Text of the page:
Pakistan is the second largest trading partner of Sri Lanka within the South Asian region. Sri Lanka was the first country to sign a FTA with Pakistan. Under the Free Trade Agreement, Sri Lanka and Pakistan have agreed to offer preferential market access to each others’ exports by granting tariff concessions. Sri Lanka would be able to enjoy duty free market access on 206 products in the Pakistani market. Pakistan, in return, would gain duty free access on 102 products in the Sri Lankan market.

The overarching bilateral economic architecture between Pakistan and Sri Lanka is however, restricted only to trade in goods.

A Comprehensive Economic Partnership Agreement (CEPA) including trade in services as well as investment promotion will boost trade between both countries. It would be beneficial both for Sri Lanka and for Pakistan to move forward on CEPA. We need to urge the businessmen and traders to explore commercial opportunities especially in the non-traditional sectors which could be mutually beneficial for both the countries.

There is a huge potential for increased trade in light engineering goods, fresh fruits and vegetables, processed goods, textiles, cement and clinker, pharmaceuticals, and industrial chemicals, to name a few. The Free Trade Agreement has provisions which would facilitate enhanced trade. It is also up to the business community to provide feedback to the respective governments and identify bottlenecks in the existing trade mechanism.

Federations of Chambers of Commerce and Industry of our two countries have signed an Agreement during the visit of President of Pakistan. I am confident that with more business-to-business interactions – including participation in trade fairs, single country exhibitions, know-how of market trends in Pakistan and Sri Lanka – the commercial activity can be increased.

We are a large market of over 160 million people. The businessmen on our side and here need to explore the market we have to offer. We need to take full advantage of the Free Trade Agreement, the Bilateral Investment Treaty, Avoidance of Double Taxation Agreement and more recently an agreement on Customs Cooperation signed between our two countries.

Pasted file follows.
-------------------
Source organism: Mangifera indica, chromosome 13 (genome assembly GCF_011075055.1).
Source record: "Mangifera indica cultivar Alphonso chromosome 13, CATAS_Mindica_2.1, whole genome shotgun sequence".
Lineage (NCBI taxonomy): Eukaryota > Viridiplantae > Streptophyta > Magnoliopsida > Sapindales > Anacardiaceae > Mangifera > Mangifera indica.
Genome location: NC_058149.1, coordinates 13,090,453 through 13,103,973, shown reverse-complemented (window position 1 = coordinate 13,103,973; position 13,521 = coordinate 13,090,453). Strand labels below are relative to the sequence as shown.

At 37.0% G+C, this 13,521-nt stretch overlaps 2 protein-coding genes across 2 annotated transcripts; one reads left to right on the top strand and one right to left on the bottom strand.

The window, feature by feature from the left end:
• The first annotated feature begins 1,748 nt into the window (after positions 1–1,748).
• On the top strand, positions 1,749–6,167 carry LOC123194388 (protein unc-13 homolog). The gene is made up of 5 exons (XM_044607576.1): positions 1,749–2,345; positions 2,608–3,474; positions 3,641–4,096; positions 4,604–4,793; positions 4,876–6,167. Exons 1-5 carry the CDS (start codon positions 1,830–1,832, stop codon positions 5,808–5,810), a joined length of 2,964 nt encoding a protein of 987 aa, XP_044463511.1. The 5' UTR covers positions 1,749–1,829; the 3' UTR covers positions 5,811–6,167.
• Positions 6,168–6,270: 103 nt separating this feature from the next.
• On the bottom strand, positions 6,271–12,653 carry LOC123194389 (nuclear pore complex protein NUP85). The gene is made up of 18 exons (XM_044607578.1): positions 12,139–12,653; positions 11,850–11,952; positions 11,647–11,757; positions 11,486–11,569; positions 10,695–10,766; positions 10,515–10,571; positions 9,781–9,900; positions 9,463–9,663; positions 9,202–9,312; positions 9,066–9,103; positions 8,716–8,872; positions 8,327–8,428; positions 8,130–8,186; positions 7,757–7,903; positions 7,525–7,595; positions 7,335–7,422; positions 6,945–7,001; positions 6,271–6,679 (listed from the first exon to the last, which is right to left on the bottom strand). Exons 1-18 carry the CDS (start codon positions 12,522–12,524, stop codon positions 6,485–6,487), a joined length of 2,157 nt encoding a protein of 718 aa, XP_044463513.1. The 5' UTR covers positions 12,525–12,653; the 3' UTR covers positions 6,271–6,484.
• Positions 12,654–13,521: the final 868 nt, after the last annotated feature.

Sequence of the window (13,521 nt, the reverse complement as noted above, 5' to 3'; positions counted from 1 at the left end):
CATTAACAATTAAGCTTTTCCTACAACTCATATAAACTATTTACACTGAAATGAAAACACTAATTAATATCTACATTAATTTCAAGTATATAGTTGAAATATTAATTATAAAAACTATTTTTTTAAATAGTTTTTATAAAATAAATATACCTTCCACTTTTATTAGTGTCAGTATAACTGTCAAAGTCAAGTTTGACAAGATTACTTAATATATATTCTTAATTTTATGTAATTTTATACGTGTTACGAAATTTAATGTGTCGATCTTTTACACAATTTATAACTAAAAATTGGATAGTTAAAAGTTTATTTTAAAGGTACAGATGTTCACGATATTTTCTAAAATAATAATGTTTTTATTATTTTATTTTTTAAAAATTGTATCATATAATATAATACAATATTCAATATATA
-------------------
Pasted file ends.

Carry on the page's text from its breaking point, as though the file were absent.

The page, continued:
Pakistan is keen to enhance trade with Sri Lanka and identify investment opportunities in Sri Lanka. But increased interaction through exchange of business delegations is required to fully realise the potential of trade, joint ventures and possible investments. The proximity between our two countries could be a valuable trade facilitator.

Ladies and gentlemen, we have a regional Comprehensive Partnership Agreement as well, since both our countries give due significance to regional cooperation in promoting peace, stability and development of SAARC region.

The opportunities for joint ventures are immense and in wide ranging sectors be it in the development of infrastructure or in the tourism sector. Let us work together for a better Sri Lanka and for a better Pakistan. Our security concerns are also similar. Pakistan is committed to living in peace and harmony with all its neighbours. We also understand that SAARC as a regional group can become more effective for economic development of its member countries if we resolve our political issues with India including the core issue of Jammu and Kashmir.

We hope you appreciate that just as Sri Lanka has not compromised on its integral issues of sovereignty, nor can we. We understand that to attain durable peace in our region, the Kahsmir dispute must be resolved by peaceful means in accordance with the UN resolutions and the wishes of the Kashmiri people.

We have our challenges. Pakistan is going through difficult times. But we take heart from you, and from the people of your country. We hope that as for you, for Pakistan too, this is but a moment in history. It will pass and we too will look to new horizons of hope and prosperity.

Sri Lanka Pakistan Mithrathwayata Semada Digasiri (long life for the friendship of Sri Lanka and Pakistan.)